Considered an invasive species, Sus scrofa causes damage to farmers in an important part of Brazil’s savanna-like biome. The researchers analyzed 55 landscapes in São Paulo state, observing larger numbers of native mammals in areas with well-conserved vegetation and diversified crops, while native species richness was far lower in areas of monoculture.
The study, which was conducted by Brazilian researchers, supports sustainable agriculture and offers contributions to public policy formulation.
Agrosmart, a startup based in São Paulo state, presented its portfolio of solutions during COP28, the UN Climate Change Conference held in Dubai.
A Brazilian startup’s AI algorithms detect infestations, classify weeds and produce localized spraying files.
Albeit less lethal than synthetic insecticides, this fungus-based substance is not detected by social insects and can spread spores to entire nests, threatening the survival of species that play a key role in pest control and pollination.
The Center for Carbon Research in Tropical Agriculture (CCARBON) is a Research, Innovation and Dissemination Center (RIDC) supported by FAPESP and hosted by the University of São Paulo’s Luiz de Queiroz College of Agriculture (ESALQ-USP). It was officially launched on November 17 and aims to make food, fiber and energy productivity part of the solution to the climate crisis.
Written by two experts on biofuels, Luís Augusto Barbosa Cortez and Frank Rosillo-Calle, the book explores Brazil’s experience and how other countries can learn from it in the context of climate change.
Dutch-born scientist Martinus Theodorus van Genuchten is the author of a famous equation describing the hydraulic conductivity of unsaturated soil. His discoveries are central to agricultural operations and climate science, and he recently won the prestigious Wolf Prize in Agriculture.
The technology was invented by a FAPESP-supported startup. It consists of a blend of essential oils from various plants, encapsulated in natural polymers that release the biofungicide gradually over a long period.
Algorithms developed at the University of São Paulo interpret information from different databases and help identify city areas susceptible to food insecurity.
Heitor Cantarella was a member of BIOEN-FAPESP’s steering committee for 14 years. As a researcher at the São Paulo State Institute of Agronomy in Campinas, he has made groundbreaking contributions to efforts to reduce greenhouse gas emissions in agriculture.
A project conducted by the Brazilian Agricultural Research Corporation (EMBRAPA) cross-referenced data from sensors to analyze soil and weather variations in the same vineyard so as to produce different wines and improve water and fertilizer management. Wineries in São Paulo state are already benefiting from the results.
Research conducted in manipulated sugarcane plots showed that small water bodies such as ponds and puddles can contribute to sustainable farming even with environmentally hostile practices.
Strategies for reconciling forest conservation and income generation for families living on Chico Mendes Extractive Reserve in Acre state are the focus of a project in which local scientists are collaborating with colleagues from the states of São Paulo and Pará. The project is part of the Amazon+10 Initiative.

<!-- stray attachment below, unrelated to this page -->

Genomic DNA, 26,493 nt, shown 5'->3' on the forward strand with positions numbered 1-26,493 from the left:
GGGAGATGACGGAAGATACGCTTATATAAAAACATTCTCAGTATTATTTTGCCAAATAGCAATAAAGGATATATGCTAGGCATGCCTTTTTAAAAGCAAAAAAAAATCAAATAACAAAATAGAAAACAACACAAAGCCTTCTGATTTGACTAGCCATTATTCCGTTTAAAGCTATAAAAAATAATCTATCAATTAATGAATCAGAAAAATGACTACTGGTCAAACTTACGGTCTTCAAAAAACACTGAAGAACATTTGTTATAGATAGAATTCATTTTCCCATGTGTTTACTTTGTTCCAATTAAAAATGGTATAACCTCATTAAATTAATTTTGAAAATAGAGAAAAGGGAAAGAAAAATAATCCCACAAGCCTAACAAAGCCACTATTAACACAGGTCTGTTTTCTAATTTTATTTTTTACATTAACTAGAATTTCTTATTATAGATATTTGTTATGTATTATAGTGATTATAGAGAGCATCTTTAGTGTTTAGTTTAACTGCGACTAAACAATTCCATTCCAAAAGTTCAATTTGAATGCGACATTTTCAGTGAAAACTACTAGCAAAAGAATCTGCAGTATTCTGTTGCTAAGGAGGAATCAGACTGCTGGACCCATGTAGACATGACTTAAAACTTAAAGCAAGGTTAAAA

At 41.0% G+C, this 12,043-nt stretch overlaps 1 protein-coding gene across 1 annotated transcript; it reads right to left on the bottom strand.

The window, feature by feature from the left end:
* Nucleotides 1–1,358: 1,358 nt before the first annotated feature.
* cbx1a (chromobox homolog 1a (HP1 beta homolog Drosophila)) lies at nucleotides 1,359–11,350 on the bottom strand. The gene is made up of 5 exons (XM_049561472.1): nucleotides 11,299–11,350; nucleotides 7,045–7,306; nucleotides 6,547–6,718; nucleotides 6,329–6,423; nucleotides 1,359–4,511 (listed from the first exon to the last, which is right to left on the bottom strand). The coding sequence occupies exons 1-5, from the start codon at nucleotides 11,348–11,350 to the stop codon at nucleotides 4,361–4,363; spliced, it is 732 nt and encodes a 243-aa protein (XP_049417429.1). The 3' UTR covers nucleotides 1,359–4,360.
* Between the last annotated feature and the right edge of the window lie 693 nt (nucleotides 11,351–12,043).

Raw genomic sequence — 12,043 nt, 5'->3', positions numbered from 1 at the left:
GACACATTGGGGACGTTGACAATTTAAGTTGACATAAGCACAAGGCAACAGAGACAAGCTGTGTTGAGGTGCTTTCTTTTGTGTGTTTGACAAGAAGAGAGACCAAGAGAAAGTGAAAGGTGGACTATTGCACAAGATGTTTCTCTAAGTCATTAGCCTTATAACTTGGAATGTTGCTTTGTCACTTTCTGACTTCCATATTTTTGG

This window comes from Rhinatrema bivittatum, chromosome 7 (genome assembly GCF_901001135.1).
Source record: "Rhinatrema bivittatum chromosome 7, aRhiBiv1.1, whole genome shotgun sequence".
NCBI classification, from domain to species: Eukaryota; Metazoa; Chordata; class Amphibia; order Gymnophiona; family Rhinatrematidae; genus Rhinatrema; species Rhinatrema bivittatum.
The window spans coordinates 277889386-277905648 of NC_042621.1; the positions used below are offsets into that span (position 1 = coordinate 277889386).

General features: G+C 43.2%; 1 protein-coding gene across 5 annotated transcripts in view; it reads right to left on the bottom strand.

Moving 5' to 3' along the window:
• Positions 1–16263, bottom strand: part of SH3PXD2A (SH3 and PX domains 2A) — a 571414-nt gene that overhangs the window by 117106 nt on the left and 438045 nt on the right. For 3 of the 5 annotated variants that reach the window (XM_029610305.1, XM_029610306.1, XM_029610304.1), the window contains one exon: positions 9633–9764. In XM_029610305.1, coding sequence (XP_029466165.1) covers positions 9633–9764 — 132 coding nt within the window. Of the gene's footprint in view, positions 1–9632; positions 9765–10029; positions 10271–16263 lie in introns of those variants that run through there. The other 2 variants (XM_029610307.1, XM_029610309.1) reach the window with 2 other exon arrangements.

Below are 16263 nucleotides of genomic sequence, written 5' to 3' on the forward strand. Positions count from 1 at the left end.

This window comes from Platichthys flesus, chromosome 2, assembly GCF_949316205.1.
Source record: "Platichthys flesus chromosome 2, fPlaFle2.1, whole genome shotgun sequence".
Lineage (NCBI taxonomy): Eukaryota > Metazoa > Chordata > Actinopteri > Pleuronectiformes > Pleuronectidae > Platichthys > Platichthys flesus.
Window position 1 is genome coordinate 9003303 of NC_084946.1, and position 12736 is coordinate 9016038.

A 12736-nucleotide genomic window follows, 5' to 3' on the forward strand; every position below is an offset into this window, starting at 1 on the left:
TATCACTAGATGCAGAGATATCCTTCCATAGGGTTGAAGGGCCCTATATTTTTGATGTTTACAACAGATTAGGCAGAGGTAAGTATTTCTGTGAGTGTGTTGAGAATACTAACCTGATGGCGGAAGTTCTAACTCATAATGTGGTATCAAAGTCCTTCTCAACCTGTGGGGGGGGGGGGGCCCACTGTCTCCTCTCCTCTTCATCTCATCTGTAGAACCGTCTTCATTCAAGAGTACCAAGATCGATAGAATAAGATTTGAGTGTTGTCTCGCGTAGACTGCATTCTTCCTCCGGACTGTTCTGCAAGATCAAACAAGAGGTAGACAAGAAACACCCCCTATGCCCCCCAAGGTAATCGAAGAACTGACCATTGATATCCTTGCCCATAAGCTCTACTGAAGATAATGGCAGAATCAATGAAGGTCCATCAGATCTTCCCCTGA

The warning was delivered by Marta Vasconcelos, a biologist affiliated with the Portuguese Catholic University, during the third event in the 2023 series of FAPESP Lectures.
Research groups in São Paulo state and Mozambique analyzed carotenoids in over 1,000 sweet potatoes and found some with 88% more beta-carotene, a precursor of vitamin A.
An online event presented the results of five projects selected in a call issued by FAPESP in partnership with the Belmont Forum and JPI Urban Europe.
Launched on April 11 at a ceremony attended by the Governor of São Paulo state, the Science for Development Center in Digital Agriculture is a collaboration between FAPESP and EMBRAPA, with other institutions. Its remit will be to connect farmers to innovations that cut costs and assure sustainability.
As part of a project supported by FAPESP, researchers at a startup called PollinTech are developing a strategy to use to sniffer bees to pollinate coffee crops. The firm took part alongside several other startups in the 22nd PIPE High Tech Entrepreneurship Program hosted by FAPESP to showcase innovative research.
Researchers at the Federal University of São Paulo and Butantan Institute used several advanced techniques to analyze the venom of the Orange banded tarantula Acanthoscurria juruenicola and tested its capacity to paralyze crickets. The findings could contribute to the development of biodiversity-based solutions.
A study shows that archaea, bacteria and fungi found in campos rupestres, a Brazilian ecoregion with low-fertility soil, are essential sources of plant nutrients. Products originating in the discovery could be used in future as substitutes for chemical phosphate fertilizer.
Their research is part basic science, investigating the bacterium’s resilience in a hostile environment – coffee leaves – and part biotech, seeing whether the bacterium inhibits the development of a pathogen that causes severe losses to coffee growers.
The analysis encompassed studies published between 2009 and 2022, highlighting the importance of experiment design.
An investigation conducted in Brazil analyzed all the microorganisms present in the feces of Nelore bulls and found biomarkers that can identify animals with a low-emission, feed-efficient phenotype.
In partnership with private enterprise and government, scientists in São Paulo state (Brazil) plan to strengthen domestic production and consumption of aquatic products.